So, what exactly did he tell Novak?

"At the end of a wide-ranging interview he asked me, 'Why did the CIA send Ambassador (Wilson) to Africa?' I said I didn't know, but that she worked out at the agency," Armitage says.

Armitage says he told Novak because it was "just an offhand question." "I didn't put any big import on it and I just answered and it was the last question we had," he says.

Armitage adds that while the document was classified, "it doesn't mean that every sentence in the document is classified.

"I had never seen a covered agent's name in any memo in, I think, 28 years of government," he says.

He adds that he thinks he referred to Wilson's wife as such, or possibly as "Mrs. Wilson." He never referred to her as Valerie Plame, he adds.

"I didn't know the woman's name was Plame. I didn't know she was an operative," he says.

He says he was reading Novak's newspaper column again, on Oct. 1, 2003, and "he said he was told by a non-partisan gun slinger."

"I almost immediately called Secretary Powell and said, 'I'm sure that was me,'" Armitage says.

Armitage immediately met with FBI agents investigating the leak.

"I told them that I was the inadvertent leak," Armitage says. He didn't get a lawyer, however.

"First of all, I felt so terrible about what I'd done that I felt I deserved whatever was coming to me. And secondarily, I didn't need an attorney to tell me to tell the truth. I as already doing that," Armitage explains. "I was not intentionally outing anybody. As I say, I have tremendous respect for Ambassador Wilson's African credentials. I didn't know anything about his wife and made an offhand comment. I didn't try to out anybody."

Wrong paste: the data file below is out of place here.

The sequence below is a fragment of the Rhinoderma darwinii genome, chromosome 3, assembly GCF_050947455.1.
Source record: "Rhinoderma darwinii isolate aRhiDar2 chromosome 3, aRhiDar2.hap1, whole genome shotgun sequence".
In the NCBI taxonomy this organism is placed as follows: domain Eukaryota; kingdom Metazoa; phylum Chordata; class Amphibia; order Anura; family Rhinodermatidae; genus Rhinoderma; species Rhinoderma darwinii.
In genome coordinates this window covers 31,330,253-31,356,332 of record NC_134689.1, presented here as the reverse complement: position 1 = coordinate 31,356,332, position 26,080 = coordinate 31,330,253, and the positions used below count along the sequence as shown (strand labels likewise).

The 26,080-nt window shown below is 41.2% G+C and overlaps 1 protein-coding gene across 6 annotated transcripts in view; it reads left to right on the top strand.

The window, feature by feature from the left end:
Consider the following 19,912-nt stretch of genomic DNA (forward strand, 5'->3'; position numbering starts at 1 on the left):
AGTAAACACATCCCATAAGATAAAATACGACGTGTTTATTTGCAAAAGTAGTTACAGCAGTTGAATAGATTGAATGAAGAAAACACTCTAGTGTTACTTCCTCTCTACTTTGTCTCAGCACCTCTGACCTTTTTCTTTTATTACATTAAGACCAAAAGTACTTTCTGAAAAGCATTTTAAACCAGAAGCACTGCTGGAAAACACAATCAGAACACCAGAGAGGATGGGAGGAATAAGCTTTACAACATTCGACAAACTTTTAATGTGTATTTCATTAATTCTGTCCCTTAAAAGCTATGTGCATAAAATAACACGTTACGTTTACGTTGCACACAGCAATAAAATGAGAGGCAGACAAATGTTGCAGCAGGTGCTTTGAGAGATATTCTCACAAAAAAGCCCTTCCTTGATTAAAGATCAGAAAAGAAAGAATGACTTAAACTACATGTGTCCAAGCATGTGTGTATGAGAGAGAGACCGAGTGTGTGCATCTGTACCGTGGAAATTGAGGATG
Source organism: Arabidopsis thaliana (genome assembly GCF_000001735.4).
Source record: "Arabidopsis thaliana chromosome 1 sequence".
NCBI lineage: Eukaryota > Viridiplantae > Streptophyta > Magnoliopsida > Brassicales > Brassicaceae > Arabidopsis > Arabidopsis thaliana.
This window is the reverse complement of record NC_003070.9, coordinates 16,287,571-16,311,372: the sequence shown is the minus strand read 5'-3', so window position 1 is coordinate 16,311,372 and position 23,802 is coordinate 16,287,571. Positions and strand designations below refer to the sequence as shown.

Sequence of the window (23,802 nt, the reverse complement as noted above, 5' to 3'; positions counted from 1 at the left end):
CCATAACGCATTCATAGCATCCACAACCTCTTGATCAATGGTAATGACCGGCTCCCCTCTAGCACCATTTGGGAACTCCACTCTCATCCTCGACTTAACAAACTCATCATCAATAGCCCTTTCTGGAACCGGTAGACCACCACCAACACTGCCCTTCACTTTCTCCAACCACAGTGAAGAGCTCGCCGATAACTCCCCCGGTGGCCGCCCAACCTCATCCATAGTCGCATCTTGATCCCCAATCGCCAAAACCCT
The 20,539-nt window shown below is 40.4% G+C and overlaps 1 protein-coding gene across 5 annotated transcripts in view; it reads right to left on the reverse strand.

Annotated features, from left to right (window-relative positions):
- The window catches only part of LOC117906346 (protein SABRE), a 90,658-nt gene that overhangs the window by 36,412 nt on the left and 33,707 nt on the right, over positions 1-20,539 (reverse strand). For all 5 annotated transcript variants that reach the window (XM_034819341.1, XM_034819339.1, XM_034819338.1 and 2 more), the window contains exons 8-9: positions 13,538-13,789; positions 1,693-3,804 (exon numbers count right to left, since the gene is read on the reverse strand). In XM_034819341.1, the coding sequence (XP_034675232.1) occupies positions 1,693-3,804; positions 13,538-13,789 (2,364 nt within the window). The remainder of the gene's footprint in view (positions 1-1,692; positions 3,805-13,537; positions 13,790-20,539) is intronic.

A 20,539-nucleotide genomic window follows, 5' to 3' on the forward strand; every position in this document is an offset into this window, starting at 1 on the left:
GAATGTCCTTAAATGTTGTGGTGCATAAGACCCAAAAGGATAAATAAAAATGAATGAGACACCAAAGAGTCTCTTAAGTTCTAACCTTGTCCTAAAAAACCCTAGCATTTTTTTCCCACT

That was nearly three years ago, but the political firestorm over who leaked Valerie Plame's identity continued to burn as Special Counsel Patrick Fitzgerald began hauling White House officials and journalists before a grand jury.

Armitage says he didn't come forward because "the special counsel, once he was appointed, asked me not to discuss this and I honored his request."

So, early on, the Special Counsel appointed to find the leaker told the leaker to keep his guilt a secret. 

Why?

Consequently, (1) a three-year-plus sustained investigation sought to identify a source who had already confessed.  

And (2) the top three officials in the Department of State and the DoJ special counsel, who was appointed by his best friend, all knew that the stated purpose of the investigation had been achieved before it started.

It is reasonable to assume that the “best friend” who appointed the special counsel also knew that the leaker had confessed. 

So what was the prolonged drama really about?

We don’t know.  But knowing might offer clues as to how long the FBI investigation into Secretary Clinton’s unauthorized use of a private server could last and how it might end. 

If the Plamegate pattern is repeated, it could end with a plea bargain involving several former Clinton staffers – negotiating with the DoJ through one shared attorney – for having unwittingly facilitated, through their ill-advised and unprofessional behavior, Mrs. Clinton’s innocent and inadvertent transmission of classified information via an unauthorized server.  

But then, as President Obama recently suggested, there’s “classified,” and there’s “classified.”